From La Repubblica, Aug. 27, 2020: Le chiamano scienze dure: matematica, fisica, ingegneria. E serve un impegno enorme, per arrivare ai vertici. Anna Grassellino da Marsala, classe 1981, ne è un esempio. Il suo campo è la superconduttività a radiofrequenza. Il Department of Energy americano le ha appena messo in mano 115 milioni di dollari per realizzare il nuovo centro di calcolo quantistico che si chiama Superconducting Quantum Materials and Systems Center, Sqms per dirlo in modo semplice.
From Illinois Institute of Technology, Aug. 26, 2020: Illinois Institute of Technology has been named a partner with Fermilab’s Superconducting Quantum Materials and Systems Center, which has a goal of building and operating a new quantum computer that could be millions of times more powerful than modern supercomputers.
From Northwestern University, Aug. 26, 2020: Fermilab has been selected to lead one of five national centers to bring about transformational advances in quantum information science as a part of the U.S. National Quantum Initiative. Northwestern University is a major partner in the new center. The materials science and physics faculty, combined with the University’s cryogenic and materials characterization facilities, will play a central role in research to improve the performance of superconducting qubits and microwave cavities for quantum computing and sensing applications.
From The Wall Street Journal, Aug. 26, 2020: The White House announced that federal agencies and their private sector partners are committing more than $1 billion over the next five years to establish 12 new research institutes focused on artificial intelligence and quantum information sciences. The Energy Department will supervise and invest $625 million in the five centers focused on quantum information sciences, including one led by Fermilab.
From Oak Ridge National Laboratory, Aug. 26, 2020: The Department of Energy has selected Oak Ridge National Laboratory to lead a collaboration charged with developing quantum technologies that will usher in a new era of innovation. The Quantum Science Center, led by Oak Ridge, will receive $115 million over five years to realize the potential of topological quantum materials for manipulating, transferring and storing quantum information. Fermilab is a partner organization in the Quantum Science Center.
From University of Chicago, Aug. 26, 2020: The Department of Energy is establishing five new National Quantum Information Science Research Centers, including a center led by Argonne and a center led by Fermilab, which are each projected to receive $115 million in funding over the next five years. The Fermilab-led center, called the Superconducting Quantum Materials and Systems Center, aims to build and deploy a beyond-state-of-the-art quantum computer based on superconducting technologies. The center also will develop new quantum sensors, which could lead to the discovery of the nature of dark matter and other elusive subatomic particles.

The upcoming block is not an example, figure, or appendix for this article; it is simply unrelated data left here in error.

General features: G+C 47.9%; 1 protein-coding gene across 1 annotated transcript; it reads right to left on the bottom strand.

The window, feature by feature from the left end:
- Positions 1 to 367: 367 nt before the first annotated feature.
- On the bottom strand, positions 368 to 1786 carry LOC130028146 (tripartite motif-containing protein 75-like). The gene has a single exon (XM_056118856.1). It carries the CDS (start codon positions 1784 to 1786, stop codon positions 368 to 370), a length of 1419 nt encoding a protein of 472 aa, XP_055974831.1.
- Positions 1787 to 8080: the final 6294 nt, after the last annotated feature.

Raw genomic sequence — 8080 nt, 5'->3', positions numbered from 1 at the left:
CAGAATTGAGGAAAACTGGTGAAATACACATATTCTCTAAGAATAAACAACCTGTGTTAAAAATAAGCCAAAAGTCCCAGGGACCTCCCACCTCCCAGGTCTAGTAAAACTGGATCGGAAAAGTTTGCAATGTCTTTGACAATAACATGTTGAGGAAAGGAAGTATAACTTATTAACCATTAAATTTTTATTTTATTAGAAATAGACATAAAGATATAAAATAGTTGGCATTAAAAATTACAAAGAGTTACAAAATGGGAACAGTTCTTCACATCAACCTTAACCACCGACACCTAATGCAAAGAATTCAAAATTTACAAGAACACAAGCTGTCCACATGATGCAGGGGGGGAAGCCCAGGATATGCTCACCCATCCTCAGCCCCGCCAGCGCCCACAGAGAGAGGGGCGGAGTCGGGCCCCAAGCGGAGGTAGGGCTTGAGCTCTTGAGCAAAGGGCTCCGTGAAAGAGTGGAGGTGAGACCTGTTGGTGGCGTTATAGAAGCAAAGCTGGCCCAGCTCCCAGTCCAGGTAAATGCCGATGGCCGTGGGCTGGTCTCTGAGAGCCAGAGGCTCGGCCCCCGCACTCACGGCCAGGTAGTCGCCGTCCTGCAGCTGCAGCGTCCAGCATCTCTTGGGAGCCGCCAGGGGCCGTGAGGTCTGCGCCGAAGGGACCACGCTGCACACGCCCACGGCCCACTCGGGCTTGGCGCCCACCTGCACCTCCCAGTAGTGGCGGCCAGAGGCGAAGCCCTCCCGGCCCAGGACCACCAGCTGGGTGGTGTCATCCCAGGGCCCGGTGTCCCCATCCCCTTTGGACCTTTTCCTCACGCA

Funding will go towards NSF-led AI Research Institutes and DOE QIS Research Centers over five years, establishing 12 multidisciplinary and multi-institutional national hubs for research and workforce development in these critical emerging technologies. Together, the institutes will spur cutting-edge innovation, support regional economic growth and advance American leadership in these critical industries of the future.
Fermilab has been selected to lead one of five national centers to bring about transformational advances in quantum information science as a part of the U.S. National Quantum Initiative. The initiative provides the new Superconducting Quantum Materials and Systems Center — based at Fermilab and comprising 20 partner institutions — $115 million over five years with the goal of building and deploying a beyond-state-of-the-art quantum computer based on superconducting technologies. The center will also develop new quantum sensors, which could lead to the discovery of the nature of dark matter and other elusive subatomic particles.
Fermilab’s quantum program includes a number of leading-edge research initiatives that build on the lab’s unique capabilities as the U.S. center for high-energy physics and a leader in quantum physics research. On the tour, researchers discussed quantum technologies for communication, high-energy physics experiments, algorithms and theory, and superconducting qubits hosted in superconducting radio-frequency cavities.